But laser etching is slow. The words are literally etched on the bottom of each 35-millimeter frame. And it takes about seven hours to laser-etch one copy of a film. But on the dialogue-heavy “America’s Sweethearts,” lasers labored for 12 hours to subtitle a single print for shipment to Puerto Rico.

Studios use another method if they plan to distribute hundreds of subtitled prints. In this case, a clear overlay containing the subtitled dialogue is combined with the film negative, which is then re-shot to strike new subtitled prints. It costs about $6,000 for the overlay, in addition to the cost of each print, $2,100.

The third method is the most expensive--and least common. Reserved for foreign films in wide release, such as Sony Pictures’ “Crouching Tiger, Hidden Dragon,” the method adds subtitles before the film negative is made. This process costs about twice as much, or about $12,000 per negative, Dekker said.

“But once you have an integrated negative, that’s it,” Dekker said.

Several companies have tinkered with devising a more efficient system, including DTS, an Agoura Hills firm that produces one of three competing digital sound systems for theaters. DTS has been working on a stand-alone digital subtitling system that the company says could save studios money by eliminating the need for labs to laser-etch subtitles on film prints and overlays.


Instead, DTS’ system projects digital subtitles directly onto the screen. The system, scheduled to be introduced to theaters this fall,would be used primarily in foreign cinemas and at film festivals.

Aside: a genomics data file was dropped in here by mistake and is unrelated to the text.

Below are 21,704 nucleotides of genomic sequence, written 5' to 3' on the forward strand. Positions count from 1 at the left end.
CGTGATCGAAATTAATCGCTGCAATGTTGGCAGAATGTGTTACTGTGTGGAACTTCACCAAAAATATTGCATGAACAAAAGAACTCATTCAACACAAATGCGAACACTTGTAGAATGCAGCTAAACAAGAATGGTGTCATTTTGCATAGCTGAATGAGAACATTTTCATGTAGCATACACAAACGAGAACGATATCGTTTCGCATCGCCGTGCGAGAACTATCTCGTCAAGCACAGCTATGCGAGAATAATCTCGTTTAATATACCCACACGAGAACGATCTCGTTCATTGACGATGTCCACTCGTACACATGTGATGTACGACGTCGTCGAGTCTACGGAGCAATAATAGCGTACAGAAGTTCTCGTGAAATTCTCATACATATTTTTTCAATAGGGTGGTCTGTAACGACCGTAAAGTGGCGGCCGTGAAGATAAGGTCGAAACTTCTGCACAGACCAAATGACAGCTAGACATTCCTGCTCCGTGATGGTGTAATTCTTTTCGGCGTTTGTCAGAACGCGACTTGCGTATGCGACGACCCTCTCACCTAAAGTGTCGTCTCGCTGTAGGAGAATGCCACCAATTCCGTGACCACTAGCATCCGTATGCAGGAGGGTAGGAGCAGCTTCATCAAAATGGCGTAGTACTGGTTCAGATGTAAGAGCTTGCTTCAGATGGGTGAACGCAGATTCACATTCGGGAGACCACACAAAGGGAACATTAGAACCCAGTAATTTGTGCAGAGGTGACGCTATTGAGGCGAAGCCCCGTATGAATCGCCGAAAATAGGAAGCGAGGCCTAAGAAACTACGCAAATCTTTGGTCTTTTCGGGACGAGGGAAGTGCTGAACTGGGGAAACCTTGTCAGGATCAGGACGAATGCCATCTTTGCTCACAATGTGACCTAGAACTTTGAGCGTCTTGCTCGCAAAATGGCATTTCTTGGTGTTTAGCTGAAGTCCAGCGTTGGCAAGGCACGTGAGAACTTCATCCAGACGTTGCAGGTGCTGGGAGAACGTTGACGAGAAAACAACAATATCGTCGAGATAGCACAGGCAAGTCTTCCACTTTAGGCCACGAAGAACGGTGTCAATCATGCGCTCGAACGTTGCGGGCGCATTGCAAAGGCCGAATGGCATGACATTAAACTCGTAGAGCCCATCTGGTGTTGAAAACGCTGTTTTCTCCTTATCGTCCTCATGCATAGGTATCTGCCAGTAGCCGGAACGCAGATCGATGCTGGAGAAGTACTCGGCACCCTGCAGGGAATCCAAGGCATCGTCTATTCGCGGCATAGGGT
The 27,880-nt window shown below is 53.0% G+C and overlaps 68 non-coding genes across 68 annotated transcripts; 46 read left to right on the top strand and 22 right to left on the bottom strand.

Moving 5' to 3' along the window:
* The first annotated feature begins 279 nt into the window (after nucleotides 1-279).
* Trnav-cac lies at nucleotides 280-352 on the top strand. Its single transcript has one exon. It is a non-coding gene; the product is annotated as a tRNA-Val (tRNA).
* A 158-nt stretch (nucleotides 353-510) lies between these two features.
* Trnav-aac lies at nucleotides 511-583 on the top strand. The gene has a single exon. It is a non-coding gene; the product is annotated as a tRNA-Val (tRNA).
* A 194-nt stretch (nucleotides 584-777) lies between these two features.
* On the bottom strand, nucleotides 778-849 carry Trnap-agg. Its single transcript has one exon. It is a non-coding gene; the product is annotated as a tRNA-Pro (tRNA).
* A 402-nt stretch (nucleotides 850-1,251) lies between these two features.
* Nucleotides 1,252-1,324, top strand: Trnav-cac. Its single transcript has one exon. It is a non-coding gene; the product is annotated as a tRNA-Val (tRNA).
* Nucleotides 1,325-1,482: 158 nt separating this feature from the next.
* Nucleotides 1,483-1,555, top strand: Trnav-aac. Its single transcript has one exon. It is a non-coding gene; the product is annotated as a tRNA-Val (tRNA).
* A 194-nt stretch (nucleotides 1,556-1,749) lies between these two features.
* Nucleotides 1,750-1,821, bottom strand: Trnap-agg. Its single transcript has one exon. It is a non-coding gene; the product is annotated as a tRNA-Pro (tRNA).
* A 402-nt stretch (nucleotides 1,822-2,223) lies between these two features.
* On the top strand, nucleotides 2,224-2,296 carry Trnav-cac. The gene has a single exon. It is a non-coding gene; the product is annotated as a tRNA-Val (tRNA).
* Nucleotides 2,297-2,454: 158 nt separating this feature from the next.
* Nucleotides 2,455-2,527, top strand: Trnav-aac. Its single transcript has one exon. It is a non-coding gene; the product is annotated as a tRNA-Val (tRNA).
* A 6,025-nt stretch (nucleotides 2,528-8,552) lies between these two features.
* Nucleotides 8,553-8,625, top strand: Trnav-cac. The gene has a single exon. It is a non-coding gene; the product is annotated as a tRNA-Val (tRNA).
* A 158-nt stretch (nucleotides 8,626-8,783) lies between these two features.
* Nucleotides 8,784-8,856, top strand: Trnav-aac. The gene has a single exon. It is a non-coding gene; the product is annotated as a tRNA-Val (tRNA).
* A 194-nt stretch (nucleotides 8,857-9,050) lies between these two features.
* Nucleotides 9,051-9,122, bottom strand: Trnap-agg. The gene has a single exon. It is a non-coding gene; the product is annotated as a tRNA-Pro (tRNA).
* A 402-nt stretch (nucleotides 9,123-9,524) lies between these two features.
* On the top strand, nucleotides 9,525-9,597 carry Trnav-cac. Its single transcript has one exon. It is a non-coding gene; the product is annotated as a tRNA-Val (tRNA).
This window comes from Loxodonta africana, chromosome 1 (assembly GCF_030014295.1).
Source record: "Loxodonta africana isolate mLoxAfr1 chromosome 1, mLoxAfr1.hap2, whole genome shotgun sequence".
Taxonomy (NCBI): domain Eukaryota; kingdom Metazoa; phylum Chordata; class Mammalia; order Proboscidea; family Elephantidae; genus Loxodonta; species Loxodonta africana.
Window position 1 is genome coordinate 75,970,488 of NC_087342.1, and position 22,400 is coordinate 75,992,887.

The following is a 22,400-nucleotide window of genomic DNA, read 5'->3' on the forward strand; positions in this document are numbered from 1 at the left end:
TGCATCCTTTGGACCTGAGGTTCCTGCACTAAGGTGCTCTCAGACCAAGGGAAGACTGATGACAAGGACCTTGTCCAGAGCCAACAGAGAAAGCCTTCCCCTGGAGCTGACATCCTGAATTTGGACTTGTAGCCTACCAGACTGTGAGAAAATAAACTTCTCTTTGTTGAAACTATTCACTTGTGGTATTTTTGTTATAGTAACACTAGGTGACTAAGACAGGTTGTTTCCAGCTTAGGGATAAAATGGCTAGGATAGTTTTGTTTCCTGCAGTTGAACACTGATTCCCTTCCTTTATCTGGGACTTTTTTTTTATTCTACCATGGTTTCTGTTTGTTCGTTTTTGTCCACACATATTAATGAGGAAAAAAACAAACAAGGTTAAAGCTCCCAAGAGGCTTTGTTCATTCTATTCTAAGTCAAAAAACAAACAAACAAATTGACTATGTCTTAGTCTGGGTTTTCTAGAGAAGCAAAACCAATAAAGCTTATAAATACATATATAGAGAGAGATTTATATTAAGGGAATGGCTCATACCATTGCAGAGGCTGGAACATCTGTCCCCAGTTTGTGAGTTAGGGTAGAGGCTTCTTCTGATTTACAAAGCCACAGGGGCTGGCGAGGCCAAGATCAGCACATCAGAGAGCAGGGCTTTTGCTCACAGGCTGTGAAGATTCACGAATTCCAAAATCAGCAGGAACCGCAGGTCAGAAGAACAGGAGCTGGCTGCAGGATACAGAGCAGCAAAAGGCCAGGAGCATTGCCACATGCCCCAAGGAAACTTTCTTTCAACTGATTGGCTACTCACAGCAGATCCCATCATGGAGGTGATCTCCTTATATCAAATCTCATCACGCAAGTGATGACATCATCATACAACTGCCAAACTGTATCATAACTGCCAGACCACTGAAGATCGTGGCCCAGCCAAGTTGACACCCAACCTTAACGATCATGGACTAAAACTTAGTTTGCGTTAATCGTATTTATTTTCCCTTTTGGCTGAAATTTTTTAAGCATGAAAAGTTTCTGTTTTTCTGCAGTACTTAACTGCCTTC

Under the DTS system, studios could send a computer disk to theaters containing the movie dialogue in up to 40 languages, along with a film print. Theater operators could simply load the disk and punch up subtitles in whatever language they wanted.

“We are trying to find a solution that fits within the current framework,” said Jon Kirchner, president and chief operating officer of DTS. “Because the subtitles are separate from the film, you can turn them on and off. Now, once you have Japanese subtitles on there, it’s finished. You can’t send that print to China or Brazil.”

DTS has been working for two years on the portable projector, which it plans to sell for about $12,000.

Yet all of these subtitling systems might someday go the way of the eight-track tape.

“The technology is sitting right on the horizon,” Hively said.

That technology is digital cinema, in which a digital image is projected directly on the screen and does not require physical contact between a projector and a strip of film. Film prints would be replaced with digital files that could be beamed to theaters or shipped on a disk. That would wipe out the need for labs that laser-etch subtitles print by print. Instead, subtitles would be included on the computer disk sent to theaters along with the digitized images.

But industry experts estimate that it will take at least a decade before digital projectors begin replacing the old reel projectors. The biggest problem is paying for the new system, and theater owners, many of whom have been struggling through bankruptcy, aren’t willing to spend the estimated $150,000 per screen for the conversion.


Studios have the most to gain from the conversion because digital cinema would eliminate the need to spend nearly $800 million a year making prints for distribution.

“We view the transition to digital cinema as the ultimate solution to some of these problems,” said John Fithian of the National Assn. of Theater Operators. “It addresses the needs for access for the deaf and the hearing impaired.”